Going Through the Motions: An Empirical Test of Management Involvement in Process Improvement

by Anita L. Tucker

Overview — How can managers better lead their organizations to improve work processes? Describing their study of hospitals over an 18-month period, HBS professor Anita L. Tucker and Harvard School of Public Health professor Sara J. Singer detail how and why managers' taking action was more effective than their communicating about actions taken. Findings suggest, first, that taking action on known problems in specific work areas on at least a quarterly basis may improve the organizational climate for improvement. Second, the study indicates that managers would be well advised to take action-preferably substantive and intense action-in response to frontline workers' communications about problems. Overall, the research provides insight for senior managers who want to improve their organization's climate for process improvement. Key concepts include:

  • Resolving a small number of problems is better than collecting data about many problems.
  • Giving feedback to employees about actions taken can worsen their perceptions of the climate for improvement if the actions were superficial or punitive. In other words, managers do not fool frontline workers by going through the motions of process improvement.
  • The risk of surfacing a large number of problems is twofold: (1) identifying many problems simultaneously may overwhelm people with a new awareness of the full extent of problems within the organization, complicating and slowing decision processes and spreading already-stretched resources, and (2) it may reinforce cynicism among frontline workers that managers are uncommitted to improving the organizations' work systems.

Author Abstract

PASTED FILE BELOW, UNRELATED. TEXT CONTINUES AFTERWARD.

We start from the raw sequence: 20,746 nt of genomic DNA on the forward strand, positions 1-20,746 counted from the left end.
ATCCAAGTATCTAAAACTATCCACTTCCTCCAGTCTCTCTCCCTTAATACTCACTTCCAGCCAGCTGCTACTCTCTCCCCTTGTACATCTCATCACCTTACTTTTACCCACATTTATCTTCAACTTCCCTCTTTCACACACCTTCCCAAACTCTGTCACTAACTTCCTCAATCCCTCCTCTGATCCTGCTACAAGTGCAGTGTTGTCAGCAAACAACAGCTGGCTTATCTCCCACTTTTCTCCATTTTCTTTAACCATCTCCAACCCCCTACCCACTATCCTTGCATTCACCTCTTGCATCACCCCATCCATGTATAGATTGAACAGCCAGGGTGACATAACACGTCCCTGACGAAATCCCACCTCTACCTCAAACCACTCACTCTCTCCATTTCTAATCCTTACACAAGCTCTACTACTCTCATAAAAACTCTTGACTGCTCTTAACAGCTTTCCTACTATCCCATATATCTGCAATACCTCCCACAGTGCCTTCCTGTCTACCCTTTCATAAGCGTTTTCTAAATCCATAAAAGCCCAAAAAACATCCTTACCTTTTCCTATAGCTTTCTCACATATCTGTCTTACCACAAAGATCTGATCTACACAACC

Managers play a critical role in process improvement. However, research has found that many improvement efforts fail due to insufficient management involvement. Less is known, however, about mechanisms to foster managers' involvement and their impact on organizational climate, which predicts successful outcomes. We addressed this gap with a field experiment suggested by Toyota's problem-solving process. We tested three related process improvement activities: (1) interacting with workers to learn about problems, (2) ensuring that action is taken to address the problems, and (3) communicating about actions taken. Sixty-nine randomly selected hospitals, 20 of which were randomly selected to engage in the three activities for 18-months, participated in the experiment. Survey results showed that identifying problems had a negative impact on organizational climate while taking action had a positive impact. Results suggest that solving problems as they arise (e.g. Toyota's approach) with intense and substantive actions is more productive than gathering information about large numbers of potential problems to solve (e.g. incident reporting systems). Providing feedback about actions taken negatively impacted frontline workers' perceptions. Qualitative results suggest that communication can backfire when managers go through the motions of process improvement activities without making a sincere effort to resolve staff concerns. Keywords: process improvement, hospitals, Toyota Production System, management, field experiment, safety. 35 pages.

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